Isaiah 8:11
For the LORD spoke thus to me with a strong hand, and instructed me that I should not walk in the way of this people, saying,
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EXPOSITORY (ENGLISH BIBLE)
(11) For the Lord spake thus to me.—We enter on a new section, separated, probably, by a short interval of time, but dealing with the same subject. In the “strong hand” we have an anthropomorphic phrase, implying a specially high degree of the intensity of inspiration (1Kings 18:46; 2Kings 3:15; Ezekiel 1:3; Ezekiel 3:14; Ezekiel 3:22; Ezekiel 8:1; Ezekiel 37:1). Something had occurred which brought the prophet into a state like that of St. Paul in Acts 17:16; Acts 18:5. Indignation and zeal were roused to their highest point, and were able to resist all human pressure from without. The result was a lesson which was to be specially impressed on the disciples who gathered round the prophet.

Isaiah 8:11-12. For the Lord spake thus unto me — Here the prophet teaches the people by his own example, as one immediately taught by God, with what dispositions they should receive all the attempts of their enemies, to subvert the kingdom of God in their land, even to the time of the Messiah, of whose manifestation this instruction contains a repeated prophecy for the consolation of the pious, together with a denunciation of the most grievous judgments, spiritual and temporal, upon the impious, incredulous, and profane. See Vitringa. With a strong hand — With a vehement and more than ordinary inspiration. The Chaldee renders it, In the strength of prophecy; perhaps it refers to those ecstasies into which the prophets were frequently wrapt. That I should not walk in the way of this people — Of the generality of the people of Judah; whose imminent danger and calamity he foretold, (Isaiah 8:8,) giving them, however, full assurance that God would deliver them out of it, Isaiah 8:9-10. Say ye not, A confederacy, &c. — You, my people, be not associated with them in the confederacies which they are projecting: do not join with those that, for the securing of themselves, are for making a league with the Assyrians, through unbelief, and distrust of God and their cause: do not come into any such confederacy. Neither fear ye their fear — Be not afraid of the confederacy with which they frighten themselves and one another, namely, that between Syria and Ephraim; or that thing which they fear, that, if they do not call in the Assyrian succours, they shall be destroyed by those two potent kings. Thus, when sinful confederacies are formed against God’s church and people by their enemies, they should guard against sinful fears of such confederacies.8:9-16 The prophet challenges the enemies of the Jews. Their efforts would be vain, and themselves broken to pieces. It concerns us, in time of trouble, to watch against all such fears as put us upon crooked courses for our own security. The believing fear of God preserves against the disquieting fear of man. If we thought rightly of the greatness and glory of God, we should see all the power of our enemies restrained. The Lord, who will be a Sanctuary to those who trust in him, will be a Stone of stumbling, and a Rock of offence, to those who make the creature their fear and their hope. If the things of God be an offence to us, they will undo us. The apostle quotes this as to all who persisted in unbelief of the gospel of Christ, 1Pe 2:8. The crucified Emmanuel, who was and is a Stumbling-stone and Rock of offence to unbelieving Jews, is no less so to thousands who are called Christians. The preaching of the cross is foolishness in their esteem; his doctrines and precepts offend them.For the Lord spake thus - Spake that which immediately follows in the next verse. Warned him not to Unite in the alliance with foreign kingdoms which the nation was about forming.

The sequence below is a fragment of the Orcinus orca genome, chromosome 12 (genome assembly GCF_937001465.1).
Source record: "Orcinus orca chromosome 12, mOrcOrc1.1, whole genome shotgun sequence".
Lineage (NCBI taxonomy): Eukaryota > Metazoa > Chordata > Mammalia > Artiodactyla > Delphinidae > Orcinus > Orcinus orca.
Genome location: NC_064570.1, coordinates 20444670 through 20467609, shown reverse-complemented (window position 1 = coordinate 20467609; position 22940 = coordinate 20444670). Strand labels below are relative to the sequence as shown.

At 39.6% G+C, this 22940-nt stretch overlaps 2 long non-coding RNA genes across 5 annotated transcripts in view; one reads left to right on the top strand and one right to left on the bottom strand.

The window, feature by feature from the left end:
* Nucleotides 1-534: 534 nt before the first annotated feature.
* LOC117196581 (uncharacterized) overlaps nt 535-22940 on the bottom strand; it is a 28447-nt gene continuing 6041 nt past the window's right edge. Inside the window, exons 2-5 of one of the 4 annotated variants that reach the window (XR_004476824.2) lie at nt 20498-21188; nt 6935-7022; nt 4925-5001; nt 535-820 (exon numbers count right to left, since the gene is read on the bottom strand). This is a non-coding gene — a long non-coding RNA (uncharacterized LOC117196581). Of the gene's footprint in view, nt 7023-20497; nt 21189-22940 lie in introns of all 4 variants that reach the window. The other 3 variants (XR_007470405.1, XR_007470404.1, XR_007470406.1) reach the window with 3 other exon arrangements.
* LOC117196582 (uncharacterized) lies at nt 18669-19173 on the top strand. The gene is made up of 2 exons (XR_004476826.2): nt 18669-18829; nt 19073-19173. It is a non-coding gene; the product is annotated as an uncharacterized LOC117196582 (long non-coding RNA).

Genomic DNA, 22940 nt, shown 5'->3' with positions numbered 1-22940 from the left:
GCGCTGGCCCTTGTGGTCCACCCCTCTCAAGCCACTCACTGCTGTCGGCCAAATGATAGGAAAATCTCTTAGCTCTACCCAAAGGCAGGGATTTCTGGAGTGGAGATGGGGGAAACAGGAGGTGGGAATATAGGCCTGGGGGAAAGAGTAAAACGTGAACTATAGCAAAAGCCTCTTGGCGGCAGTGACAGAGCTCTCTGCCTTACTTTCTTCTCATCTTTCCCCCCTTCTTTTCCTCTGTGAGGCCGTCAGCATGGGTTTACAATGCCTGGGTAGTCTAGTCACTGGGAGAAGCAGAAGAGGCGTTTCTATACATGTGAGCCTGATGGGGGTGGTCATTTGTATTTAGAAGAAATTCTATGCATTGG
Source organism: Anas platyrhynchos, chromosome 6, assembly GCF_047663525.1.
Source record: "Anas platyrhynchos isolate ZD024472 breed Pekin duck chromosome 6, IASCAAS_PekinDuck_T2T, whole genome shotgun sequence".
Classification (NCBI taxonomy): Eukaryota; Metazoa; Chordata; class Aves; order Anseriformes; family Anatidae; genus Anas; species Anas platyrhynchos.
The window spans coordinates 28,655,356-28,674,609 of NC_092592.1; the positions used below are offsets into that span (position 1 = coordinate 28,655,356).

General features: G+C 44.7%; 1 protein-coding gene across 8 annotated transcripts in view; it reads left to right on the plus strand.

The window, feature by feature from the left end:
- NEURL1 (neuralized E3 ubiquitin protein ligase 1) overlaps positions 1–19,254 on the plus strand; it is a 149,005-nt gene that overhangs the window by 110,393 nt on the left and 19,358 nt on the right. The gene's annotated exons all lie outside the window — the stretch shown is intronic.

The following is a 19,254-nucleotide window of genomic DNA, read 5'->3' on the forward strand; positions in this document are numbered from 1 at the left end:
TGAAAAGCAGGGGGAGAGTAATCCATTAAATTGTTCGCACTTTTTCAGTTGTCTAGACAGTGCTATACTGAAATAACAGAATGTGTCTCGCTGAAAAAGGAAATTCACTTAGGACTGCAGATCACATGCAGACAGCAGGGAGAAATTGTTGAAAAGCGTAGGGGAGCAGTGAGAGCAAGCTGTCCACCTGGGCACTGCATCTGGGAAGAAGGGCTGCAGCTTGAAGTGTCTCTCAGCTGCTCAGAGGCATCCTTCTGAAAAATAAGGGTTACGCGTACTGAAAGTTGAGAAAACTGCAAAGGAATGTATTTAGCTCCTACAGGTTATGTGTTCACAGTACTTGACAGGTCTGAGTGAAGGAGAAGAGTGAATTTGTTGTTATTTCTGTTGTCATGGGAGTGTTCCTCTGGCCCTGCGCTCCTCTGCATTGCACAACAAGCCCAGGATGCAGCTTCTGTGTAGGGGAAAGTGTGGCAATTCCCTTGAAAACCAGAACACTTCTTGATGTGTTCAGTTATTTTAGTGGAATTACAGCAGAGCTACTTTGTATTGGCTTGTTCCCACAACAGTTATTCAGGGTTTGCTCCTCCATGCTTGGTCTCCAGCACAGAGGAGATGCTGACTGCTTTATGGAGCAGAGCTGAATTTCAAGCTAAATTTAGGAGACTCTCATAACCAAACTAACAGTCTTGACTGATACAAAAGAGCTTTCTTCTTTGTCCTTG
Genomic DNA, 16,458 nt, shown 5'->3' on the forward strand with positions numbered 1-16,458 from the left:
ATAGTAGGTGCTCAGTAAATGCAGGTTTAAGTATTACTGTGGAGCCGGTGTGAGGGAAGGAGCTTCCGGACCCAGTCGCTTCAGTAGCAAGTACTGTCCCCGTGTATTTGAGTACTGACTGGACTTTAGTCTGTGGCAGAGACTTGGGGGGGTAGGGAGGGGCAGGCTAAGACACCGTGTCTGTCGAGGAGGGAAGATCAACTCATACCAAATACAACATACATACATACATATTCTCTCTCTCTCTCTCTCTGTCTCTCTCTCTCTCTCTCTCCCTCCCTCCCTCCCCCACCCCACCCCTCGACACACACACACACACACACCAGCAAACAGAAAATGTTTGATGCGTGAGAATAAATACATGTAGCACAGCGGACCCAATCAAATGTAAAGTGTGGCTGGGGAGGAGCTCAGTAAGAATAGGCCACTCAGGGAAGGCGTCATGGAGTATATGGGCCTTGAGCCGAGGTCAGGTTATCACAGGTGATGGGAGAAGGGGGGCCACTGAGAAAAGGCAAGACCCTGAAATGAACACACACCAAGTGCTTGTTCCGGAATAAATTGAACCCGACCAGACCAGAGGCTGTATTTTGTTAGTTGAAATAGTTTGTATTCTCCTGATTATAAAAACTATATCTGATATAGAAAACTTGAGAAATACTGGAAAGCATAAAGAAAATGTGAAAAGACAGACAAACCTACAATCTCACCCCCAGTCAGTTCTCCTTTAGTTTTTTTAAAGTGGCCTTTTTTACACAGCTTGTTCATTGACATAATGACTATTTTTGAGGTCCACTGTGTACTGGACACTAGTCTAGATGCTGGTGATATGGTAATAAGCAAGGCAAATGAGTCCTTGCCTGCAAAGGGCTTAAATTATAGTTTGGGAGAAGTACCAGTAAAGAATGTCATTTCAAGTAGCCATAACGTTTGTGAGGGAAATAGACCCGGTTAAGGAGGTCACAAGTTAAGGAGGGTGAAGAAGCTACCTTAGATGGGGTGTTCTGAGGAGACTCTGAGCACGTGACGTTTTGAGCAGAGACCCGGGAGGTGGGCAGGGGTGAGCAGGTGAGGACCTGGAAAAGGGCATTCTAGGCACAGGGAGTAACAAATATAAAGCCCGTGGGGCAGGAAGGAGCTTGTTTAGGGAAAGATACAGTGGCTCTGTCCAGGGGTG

With a strong hand - Margin, 'With strength of hand.' That is, when the hand of God urged me. A strong prophetic impulse is often represented as being produced by God's laying his hand on the prophet; or by his being thus, as it were, urged or impelled to it; Ezekiel 3:14 : 'The hand of Jehovah was strong upon me;' 2 Kings 3:15 : 'And it came to pass, that when the minstrel played, the hand of the Lord came upon him;' Jeremiah 20:7 : 'O Lord, thou art stronger than I, and hast prevailed;' see also Ecclesiastes 2:24; 1 Kings 18:46; 2 Kings 3:15; Ezekiel 33:22; Ezekiel 40:1; compare the Introduction, section 7. 11. (3.) The meaning is, that the prophet was strongly, and almost irresistibly, urged by the divine influence, to say what he was about to say.

That I should not walk ... - That I should not approve, and fall in with the design of Ahaz, and of the nation, in calling in the aid of the Assyrian armies.

11. with a strong hand—or else, "when He grasped me with His hand" [Horsley]. Maurer, as English Version, "with the impetus of His hand," that is, the felt impulse of His inspiration in my mind (Jer 15:17; Eze 1:3; 3:14, 22; 37:1).

way of … people—their distrust of Jehovah, and the panic which led them and Ahab to seek Assyrian aid.

With a strong hand; with a vehement and more than ordinary inspiration, strongly imprinting it in my mind. Of this people; of the generality of the people of Judah; whose eminent danger and calamity he foretells, Isaiah 8:8, but withal gives them full assurance that God would deliver them out of it, Isaiah 8:9,10; which he doth to aggravate the present sin of Ahaz and his people, in forsaking God, and seeking to the king of Assyria for help, as they did, 2 Kings 16:6-8. For the Lord spake thus to me with a strong hand,.... In the strength of prophecy, as the Targum explains it; and so all the Jews' interpreters understand it of prophecy, as in Ezekiel 1:3, or, "the Lord spake thus to me, when he took (me) by the hand" (t); as parents or masters take hold of the hands of children, while they are advising and instructing them, as expressive of their great affection for them; and when they would retain them with them, or restrain them from doing amiss:

and instructed me that I should not walk in the way of this people: or join with them in desiring and seeking for the help of the king of Assyria, against Rezin and Remaliah's son; or in being willing to surrender up into their hands:

saying; as follows:

(t) "apprehensione manus", Piscator; "cum manu me apprehenderit", Tigurine version.

For the LORD spoke thus to me {m} with a strong hand, and instructed me that I should not walk in the way of this people, saying,

(m) To encourage me that I should not shrink for the infidelity of this people, and so neglect my office.

EXEGETICAL (ORIGINAL LANGUAGES)